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08 May 2017


Warning: Incoming Rant

I have seen that Wired article on George R R Martin everywhere, and every time I see it linked I get a little angrier.

Believe me, I *understand* "Death of the Author" criticism (better, I daresay, than a lot of those who glibly toss the phrase around). I *get* the idea that the author only is permitted to affect the work before it is published, and cannot determine the reader's interpretation or appreciation of it.


I am so so so SICK of this bizarre pseudo-Platonic understanding of a "story" as this independent entity that is just floating around in the ether somewhere, and the author grabs a bit of it, and a television show another bit, and the "real" story is that which is "created" in the minds of those who "consume" it (dear God in Heaven, I cannot speak as to how much I HATE the view of a reader/listener/viewer of art as a "consumer").

No. A Song of Ice and Fire/Game of Thrones "belongs" to MARTIN. He created it. The television show is an interpretation of MARTIN's story. The story that exists in the heads of readers of the books, viewers of the show, are interpretations (or interpretations of interpretations) of MARTIN's story.

That doesn't mean they aren't good, or valid, or whatever. That doesn't mean that the writers of the TV show don't have the "right" to diverge from the books. That doesn't mean that fans don't have the "right" to create their own endings or side stories or fan-porn of Daenerys having dragon-sex or whatever. And that doesn't mean that Martin doesn't have the "right" to take his own sweet time, or never finish the books at all, or sell off the legal "rights" to his creation.

But stop acting like "Westeros" and the people (and beings) thereof is a real entity, independent of George Martin's imagination, talent, and industry. It isn't. It's HIS.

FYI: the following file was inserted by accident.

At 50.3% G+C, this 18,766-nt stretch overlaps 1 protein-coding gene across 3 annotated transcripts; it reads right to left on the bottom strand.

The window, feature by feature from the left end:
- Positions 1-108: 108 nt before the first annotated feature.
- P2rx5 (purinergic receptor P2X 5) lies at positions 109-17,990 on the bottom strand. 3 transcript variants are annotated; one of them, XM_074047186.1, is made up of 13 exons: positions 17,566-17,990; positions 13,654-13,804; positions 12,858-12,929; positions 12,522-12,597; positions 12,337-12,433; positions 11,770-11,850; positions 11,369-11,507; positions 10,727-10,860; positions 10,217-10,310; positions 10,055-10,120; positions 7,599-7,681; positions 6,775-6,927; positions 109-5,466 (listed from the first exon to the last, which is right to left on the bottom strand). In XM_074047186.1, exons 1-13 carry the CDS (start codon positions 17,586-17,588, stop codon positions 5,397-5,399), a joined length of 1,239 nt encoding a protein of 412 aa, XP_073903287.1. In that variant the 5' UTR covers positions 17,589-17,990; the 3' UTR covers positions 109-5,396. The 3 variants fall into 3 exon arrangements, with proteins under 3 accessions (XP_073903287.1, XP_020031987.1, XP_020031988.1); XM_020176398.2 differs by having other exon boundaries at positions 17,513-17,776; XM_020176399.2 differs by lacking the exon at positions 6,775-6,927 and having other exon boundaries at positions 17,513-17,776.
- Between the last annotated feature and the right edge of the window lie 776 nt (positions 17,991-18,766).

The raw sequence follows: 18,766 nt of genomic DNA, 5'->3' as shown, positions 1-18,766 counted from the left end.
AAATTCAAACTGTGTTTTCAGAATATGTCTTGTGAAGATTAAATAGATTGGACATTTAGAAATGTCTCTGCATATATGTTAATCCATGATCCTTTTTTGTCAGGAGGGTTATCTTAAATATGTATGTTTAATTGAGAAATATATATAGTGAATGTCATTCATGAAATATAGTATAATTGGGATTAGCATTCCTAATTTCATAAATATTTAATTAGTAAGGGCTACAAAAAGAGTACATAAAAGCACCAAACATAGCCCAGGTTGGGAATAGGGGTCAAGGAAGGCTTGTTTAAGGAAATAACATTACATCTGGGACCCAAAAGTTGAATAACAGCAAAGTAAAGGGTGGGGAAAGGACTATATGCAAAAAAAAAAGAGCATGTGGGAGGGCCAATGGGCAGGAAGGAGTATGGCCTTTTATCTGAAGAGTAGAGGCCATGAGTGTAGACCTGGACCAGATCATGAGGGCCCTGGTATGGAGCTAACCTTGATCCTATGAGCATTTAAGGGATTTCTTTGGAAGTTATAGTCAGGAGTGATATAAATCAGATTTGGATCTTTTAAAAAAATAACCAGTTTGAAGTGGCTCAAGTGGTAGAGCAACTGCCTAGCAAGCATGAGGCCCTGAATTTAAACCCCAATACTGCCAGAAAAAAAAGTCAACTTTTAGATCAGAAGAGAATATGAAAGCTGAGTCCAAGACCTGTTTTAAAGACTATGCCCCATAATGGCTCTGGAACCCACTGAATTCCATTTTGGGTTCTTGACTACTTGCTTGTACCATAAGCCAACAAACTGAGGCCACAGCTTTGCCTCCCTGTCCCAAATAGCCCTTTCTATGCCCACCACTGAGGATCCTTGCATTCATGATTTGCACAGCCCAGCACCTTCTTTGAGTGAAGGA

And no amount of entitled sophistic fan-geekery will make it YOURS, Emily Dreyfuss. So stop pretending.

Here endeth the rant.

Oh, and I didn't particularly care for DEVIL IN THE WHITE CITY EITHER. Or David Effing Brooks.


Hapax, dear Hapax,
Well, here's the time for a bit of fessing up. I didn't actually read that whole George R. R. Martin article. He's just one of those authors about whom I always include news, because he's one of those authors a lot of people seem to care a lot about. (I read the first book in the series and thought, someday, if I had a LOT of extra time, I'd read more...so far I'm still waiting to have extra time; and I'm not at all interested in the TV series.) I just kind of generally scanned it and thought, yup, the show has outpaced the book, there's TV spinoffs now, that's sufficiently newsy. But give it a close read I did not.

I find your take on the reader/listener/viewer as consumer stuff fascinating, since I spend a lot of time beating myself up for being what I consider to be a HUGE consumer, of books and nonfiction and certainly of TV. I totally don't think I'm doing any creating by reading or watching it. I've even written whole reference books ABOUT other books and even that made me well aware that I am only a creative parasite. But I'm trying to be a creative parasite who helps other readers most productively use their consumption time. At least that's what I tell myself to get to sleep at night.

All of that said, I think most fans of either the books or the show or both would really prefer that Martin himself a. be involved with the creation of new TV material, and b. finish the books in a timely manner. That indicates to me that the story is most clearly his. What shall I call that? The "accept no substitute" clause?

Also, your phrase "entitled sophistic fan-geekery"? I'm totally going to rip that off and use it somewhere. You do see a lot of articles like this on all sorts of subjects and authors, after all, so that will be very handy. Thank you.

Yeah, "Devil in the White City." To me it careened between really disturbing graphic violent bits, and totally boring architectural bits. At least that's the way I remember it. Every time yet another article popped up about how it was such a crowd-pleaser and that everyone loved it, I thought, who loves this book and why? I never got it, I'll admit that too.

Lots of fessing up going on here tonight! While I'm at it let me go on record as saying Steven Levitt's and Stephen Dubner's book "Freakonomics" was total lazy hackwork and not worth 10% of the interest it garnered.

Ah. I feel better. I think that's it. Except, oh yeah, David Effing Brooks. Thomas Sodding Friedman. Don't get me started.

I didn't care for Devil in the White City but I would go see a movie based on it.

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